There’s a point, about midway in the trail when you’re getting close to river level, where you pass a remarkable shelf of dolomite and chert—which is a cool grayish-purple—there’s nothing under it, as a softer, tannish dolomite layer beneath it has eroded away.




Atop the shelf layer is an icing of sandstone, which sparkles when it catches the light. It’s so soft, it looks like it’s melting from the elements. There are holes, tiny caves, in it.




We always pause at this outcrop and smile as we fancy that this outcrop, with its decorations of various mosses, looks like a miniaturized version of the bluffs around us. It’s fun to take pictures that represent this; with a little imagination (or confusion), you might think you’re looking at a long-distance view of the bluffs, or a side of a mountain.




I really like to go hiking where I can be delighted by both small things and expansive things, and if you’re like me, you’ll enjoy Painted Rock Conservation Area, too.




Sources

“History of Painted Rock Country Club Tied to Development of a State Conservation Program,” in Gary R. Kremer, Heartland History Volume 3 (Jefferson City, Mo.: City of Jefferson, 2004), 28-31. (This essay includes some neat pictures of the country club's parties and outings.)

Osage Bluff Scenic Trail: Painted Rock Conservation Area, trail brochure published by the Missouri Department of Conservation (n.d.), available at the trailhead.

6 comments:

JaneL said...

This definitely looks like another place to add to my list of sites to visit.

Anonymous said...

I was just wondering how did Bloody Island get its name?

Julianna Schroeder said...

How did Bloody Island get its name? Aw heck, I can't remember, and I can't find the brochure I used to have that interprets the Osage Bluff Scenic Trail at Painted Rock. (Maybe I purged it last time I went through my office like a white tornado...)

The MDC regularly stocks the trailhead kiosk at Painted Rock with copies of a trailguide, a little booklet with explanations at various points along the trail. I'm sure it discusses the origin of the "Bloody Island" name.

I *think* that it has something to do with gold, smuggling, Civil War, Indians, and/or Spaniards--but if memory serves, it's all legendary, with much more "color" to it than veracity. (Maybe that's why I didn't commit it to memory, it if amounted to a pack of myths!)

If you find out, I hope you'll post a comment here summarizing the story.

And next time I'm out there hiking, I'll see if I can verify the place-name origin.

Sorry if this response is lame beyond belief!

Julie

Julianna Schroeder said...

UPDATE RE. BLOODY ISLAND LORE: I've been to Painted Rock recently and got a copy of the interpretive trail guide. Here's what it says about "Station #3," which is Bloody Island Overlook:

"Many stories and legends describe the area. In some cases, it's hard to tell the difference between fact and fiction. The most repeated story is about buried treasure on or near the area, but the story has several versions. One is that an army payroll was buried on the island during the Civil War. Another story, from the book _Stories from Painted Rock Bluff,_ describes the adventures of a young Spaniard, who, in order to marry his sweetheart in St. Louis, went west to make his fortune and did. His party was returning, loaded with gold, when they encountered Indian trouble while camped at the junction of the Osage and Maries rivers. They fled up the Osage by canoe. Shortly after passing a bluff with many paintings on it, the party pulled into the river bank and hid the gold and themselves. Later, leaving the gold, they made a dash down the Osage to the Missouri River. However, all were killed or fatally injured. One Indian guide lived long enough to pass on the directions to the treasure. Using these directions, many have searched unsuccessfully over the years, apparently even before the story was published."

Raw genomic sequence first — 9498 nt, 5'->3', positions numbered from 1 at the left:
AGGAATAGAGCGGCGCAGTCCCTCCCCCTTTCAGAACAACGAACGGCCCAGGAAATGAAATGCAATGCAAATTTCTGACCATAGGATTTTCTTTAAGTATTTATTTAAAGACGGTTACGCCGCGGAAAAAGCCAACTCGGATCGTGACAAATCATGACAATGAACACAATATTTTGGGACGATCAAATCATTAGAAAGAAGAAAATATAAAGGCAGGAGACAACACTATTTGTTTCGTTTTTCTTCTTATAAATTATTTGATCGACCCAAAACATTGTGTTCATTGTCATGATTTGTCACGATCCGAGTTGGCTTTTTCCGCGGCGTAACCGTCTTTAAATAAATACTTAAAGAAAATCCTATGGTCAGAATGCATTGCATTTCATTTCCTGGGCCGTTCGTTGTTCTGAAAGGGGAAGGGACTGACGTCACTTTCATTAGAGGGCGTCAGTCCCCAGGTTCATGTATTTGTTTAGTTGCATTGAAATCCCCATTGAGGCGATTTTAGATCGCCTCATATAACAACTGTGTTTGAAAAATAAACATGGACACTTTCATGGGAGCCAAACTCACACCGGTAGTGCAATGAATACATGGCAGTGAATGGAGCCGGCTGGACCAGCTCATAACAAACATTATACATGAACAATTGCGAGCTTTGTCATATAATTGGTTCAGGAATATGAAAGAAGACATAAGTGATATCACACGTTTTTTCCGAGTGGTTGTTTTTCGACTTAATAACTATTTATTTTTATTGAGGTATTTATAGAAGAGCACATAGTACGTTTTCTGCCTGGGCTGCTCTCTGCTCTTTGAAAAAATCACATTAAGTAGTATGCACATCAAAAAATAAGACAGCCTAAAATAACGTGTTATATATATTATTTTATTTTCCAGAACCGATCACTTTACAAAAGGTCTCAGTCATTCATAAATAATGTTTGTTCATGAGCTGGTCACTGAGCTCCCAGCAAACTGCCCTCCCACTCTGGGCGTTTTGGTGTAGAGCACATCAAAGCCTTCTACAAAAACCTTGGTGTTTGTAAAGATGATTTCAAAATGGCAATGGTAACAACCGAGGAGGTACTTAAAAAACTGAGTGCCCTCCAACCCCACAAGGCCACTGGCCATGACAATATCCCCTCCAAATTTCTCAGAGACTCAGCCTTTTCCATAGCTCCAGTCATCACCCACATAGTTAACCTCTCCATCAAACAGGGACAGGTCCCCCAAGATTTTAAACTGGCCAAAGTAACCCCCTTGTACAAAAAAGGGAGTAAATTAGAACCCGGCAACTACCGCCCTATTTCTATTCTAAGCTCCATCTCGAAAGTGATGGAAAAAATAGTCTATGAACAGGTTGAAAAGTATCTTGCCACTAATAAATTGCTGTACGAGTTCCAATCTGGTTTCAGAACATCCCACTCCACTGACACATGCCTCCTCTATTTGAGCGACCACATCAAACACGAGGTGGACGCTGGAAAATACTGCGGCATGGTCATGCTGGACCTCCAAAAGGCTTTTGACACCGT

This quote is from "Osage Bluff Scenic Trail: Painted Rock Conservation Area" (Jefferson City: Missouri Department of Conservation, n.d.).

Anonymous said...

I enjoyed reading about Painted Rock. I live in Illinois and plan to visit when it's warm enough to enjoy. I was recently reading an archeological report from 1907. It mentioned an Indian "house" located on a bluff one mile from Painted Rock. Also, there are reports of Indian hand prints in the area. Would anyone be able to direct me to those? One last thing. The area was called the "Spires" during the last half of the 19th century. Are there spire like rock formations nearby? Thanks. I'm hoping to find out as much as I can before making the long drive over.

Tom

Julianna Schroeder said...

Hi, Tom, what I said in my post above hasn't changed: I've never seen the pictographs at Painted Rock Conservation Area, and I don't really know where they are. Apparently they are:

1. Hard to get to without boats and ladders and maybe even rappelling equipment;

2. Fading and hard to see; and

3. Fragile to the extent that the MDC does not want people trampling, hunting for, and possibly defacing them.

Also, per my post above, here is the only recent commentary and pictures I've seen of them (though my research is admittedly shallow):

http://users.stlcc.edu/mfuller/paintedRock.html

The fellow who created the page did actually visit the site in Nov. 2007; photos of the pictographs appear on his web page.

I highly recommend his website; it satisfied my own curiosity about what the pictographs look like. (Honestly: I used to live in the Southwest, and hey, if this is what the Painted Rock pictographs look like with colors *enhanced,* then it's not much to get excited over. It's just nice to know they're there, even if they're fading.)

For more information on the pictographs, I recommend you contact the fellow who created that webpage. He's a professor of anthropology at St. Louis Community College: Dr. Michael J. Fuller. E-mail (per his college website, http://users.stlcc.edu/mfuller/) is mfuller@stlcc.edu. His phone is (314) 984-7987.

Re. the "Indian house"--perhaps that refers to the looted, craterlike burial cairn near the Bloody Island overlook--?

Re. the "spires"--there are some pretty prominent cliffs along the river, and I suppose people called some of them "spires"--but it's nothing like the hoodoos in the Southwest. (Maybe there used to be pointier formations that have since fallen down?) To get views of the bluffs, either ride a boat in the Osage River, or drive the loop of East Bend Road on the other side of the river, accessed by taking Hwy W to the tiny, picturesque town of Osage Bend.

There's at least one trail at Painted Rock CA that leads down to the river's edge, and due to the curve of the river you can get some nice bluff views.

Whether to see the pictographs or not, the place is scenic on large and small scales. I hope you enjoy your trip!